Story by Jack Foley
AN EXHIBITION of new works by Ross Hansen and Julian Wakelin entitled Talking Painting, in which the two artists (who share a studio in the East End) explore the language of painting and its limitations, is now showing at Vertigo in Shoreditch until May 28.
Both artists approach their work from the same starting point, a desire to work within the tradition of painting yet challenge and question the relevance of different painting languages. This is attempted and achieved through juxtapositions of surface and form or through the removal of pictorial norms.
Hansen's hyper-real documentary style paintings of animals in their natural
habitats defy convention with their combination of painting techniques or
overlaid text. They invite the viewer to question the point at which they
find meaning in the practice of painting, continually testing and teasing.
Some works have the 'truth' of a photograph (such as the Halcyon Days, oil on canvas, pictured left), seemingly a simple transference of information from photograph to paint but include text that cunningly references the image itself. Others are painted with thick daubs of paint to create gaudy picture book representations which sit uneasily with the viewer.
This exhibition is Hansen's third at Vertigo since he completed his MA at the Slade School of Fine Art in 1997.
Wakelin's paintings, on the other hand, evolve through small drawings and scribbles which hint at a physicality without referring directly to the outside world (an example, entitled Untitled (Blue Painting) oil on canvas 2002, is pictured right).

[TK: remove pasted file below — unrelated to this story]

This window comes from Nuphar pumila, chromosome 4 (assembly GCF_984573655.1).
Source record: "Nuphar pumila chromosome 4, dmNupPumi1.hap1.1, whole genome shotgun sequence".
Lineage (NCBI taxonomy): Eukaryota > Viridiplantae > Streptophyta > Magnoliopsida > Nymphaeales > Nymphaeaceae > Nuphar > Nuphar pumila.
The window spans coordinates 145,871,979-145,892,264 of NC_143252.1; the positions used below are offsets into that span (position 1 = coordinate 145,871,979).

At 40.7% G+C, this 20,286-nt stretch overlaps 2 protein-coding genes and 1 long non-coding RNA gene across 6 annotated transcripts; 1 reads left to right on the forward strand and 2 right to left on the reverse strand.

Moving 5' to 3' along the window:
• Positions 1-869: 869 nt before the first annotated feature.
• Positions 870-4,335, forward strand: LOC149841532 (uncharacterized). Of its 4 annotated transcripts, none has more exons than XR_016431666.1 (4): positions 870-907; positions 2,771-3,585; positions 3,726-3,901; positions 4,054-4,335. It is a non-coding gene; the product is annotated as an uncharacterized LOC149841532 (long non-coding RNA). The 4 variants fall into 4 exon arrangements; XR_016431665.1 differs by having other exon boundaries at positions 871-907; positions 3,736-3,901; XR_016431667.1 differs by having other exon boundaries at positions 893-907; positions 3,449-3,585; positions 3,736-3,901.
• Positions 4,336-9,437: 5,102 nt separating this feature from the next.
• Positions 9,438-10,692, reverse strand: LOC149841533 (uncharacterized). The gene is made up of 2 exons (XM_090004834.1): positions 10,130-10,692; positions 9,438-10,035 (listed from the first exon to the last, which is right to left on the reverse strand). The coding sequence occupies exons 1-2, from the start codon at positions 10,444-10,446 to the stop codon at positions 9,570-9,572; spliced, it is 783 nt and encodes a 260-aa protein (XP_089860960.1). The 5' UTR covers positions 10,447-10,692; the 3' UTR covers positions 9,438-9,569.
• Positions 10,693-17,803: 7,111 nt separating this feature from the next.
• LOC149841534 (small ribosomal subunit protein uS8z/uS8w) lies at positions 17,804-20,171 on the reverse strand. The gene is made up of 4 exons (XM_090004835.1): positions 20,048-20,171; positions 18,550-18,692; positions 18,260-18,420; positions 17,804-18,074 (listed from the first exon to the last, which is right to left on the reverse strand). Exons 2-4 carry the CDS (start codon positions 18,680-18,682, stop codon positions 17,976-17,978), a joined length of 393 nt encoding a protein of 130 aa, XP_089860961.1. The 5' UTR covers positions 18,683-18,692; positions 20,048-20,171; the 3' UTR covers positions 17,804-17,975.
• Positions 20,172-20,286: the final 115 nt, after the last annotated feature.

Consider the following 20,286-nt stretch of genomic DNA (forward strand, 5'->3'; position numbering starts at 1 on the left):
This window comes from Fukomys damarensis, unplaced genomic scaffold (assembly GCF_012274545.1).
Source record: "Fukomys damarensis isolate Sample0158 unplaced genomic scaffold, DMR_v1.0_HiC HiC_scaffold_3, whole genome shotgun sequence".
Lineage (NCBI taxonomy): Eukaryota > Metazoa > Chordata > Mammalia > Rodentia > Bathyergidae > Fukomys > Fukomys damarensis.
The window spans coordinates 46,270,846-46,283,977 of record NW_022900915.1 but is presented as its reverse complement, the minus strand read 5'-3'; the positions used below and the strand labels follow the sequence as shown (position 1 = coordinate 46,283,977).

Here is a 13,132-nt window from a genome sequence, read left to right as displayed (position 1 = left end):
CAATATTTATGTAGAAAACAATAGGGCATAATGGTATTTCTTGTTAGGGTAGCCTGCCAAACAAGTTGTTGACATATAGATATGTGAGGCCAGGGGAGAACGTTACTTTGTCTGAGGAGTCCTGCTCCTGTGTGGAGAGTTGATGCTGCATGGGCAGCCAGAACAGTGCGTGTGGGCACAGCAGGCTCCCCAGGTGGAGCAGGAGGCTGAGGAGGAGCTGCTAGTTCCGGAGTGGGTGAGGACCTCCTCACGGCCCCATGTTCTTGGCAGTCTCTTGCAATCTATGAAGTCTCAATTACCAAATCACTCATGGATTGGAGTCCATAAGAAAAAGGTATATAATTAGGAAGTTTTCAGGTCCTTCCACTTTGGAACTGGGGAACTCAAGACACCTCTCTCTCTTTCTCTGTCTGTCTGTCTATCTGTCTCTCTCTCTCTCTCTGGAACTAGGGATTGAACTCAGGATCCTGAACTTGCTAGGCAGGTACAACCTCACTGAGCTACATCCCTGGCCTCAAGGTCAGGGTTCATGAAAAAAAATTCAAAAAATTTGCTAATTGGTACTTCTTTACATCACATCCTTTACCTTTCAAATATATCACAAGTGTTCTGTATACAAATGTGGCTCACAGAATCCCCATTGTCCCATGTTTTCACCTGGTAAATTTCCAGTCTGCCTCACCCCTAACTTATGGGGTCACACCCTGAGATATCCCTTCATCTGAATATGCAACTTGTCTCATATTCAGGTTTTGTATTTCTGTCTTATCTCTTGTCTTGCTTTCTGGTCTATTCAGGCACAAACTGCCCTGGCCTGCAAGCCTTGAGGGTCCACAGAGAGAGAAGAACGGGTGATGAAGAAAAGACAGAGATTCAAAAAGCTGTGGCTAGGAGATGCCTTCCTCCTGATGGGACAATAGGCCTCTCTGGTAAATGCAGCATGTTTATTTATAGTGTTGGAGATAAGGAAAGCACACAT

The drawings are transferred to canvas where they are edited, some forms are removed others left to survive so the images evolve with both painterly aspects and drawn elements. This allusion to graffiti like text, maps, diagrams or cartoons suggest ideas of memory, recognition and permanence while inviting the viewer to enter into a cryptic dialogue.
Wakelin has shown in group shows around the UK and features in several large collections including Leeds Metropolitan University and Levitt Bernstein Architects, London.
v e r t i g o is situated in the burgeoning Shoreditch area which is fast becoming the gallery district of the East end.
Its aim is to showcase artists from all over Europe as well as London. As such, the gallery collaborates with galleries in Brussels and Berlin, while a second vertigo space is planned for Milan.
According to its website, vertigo 'exhibit both up-and-coming and more established artists reflecting the most interesting and succesful trends in contemporary art'. Click here for more details...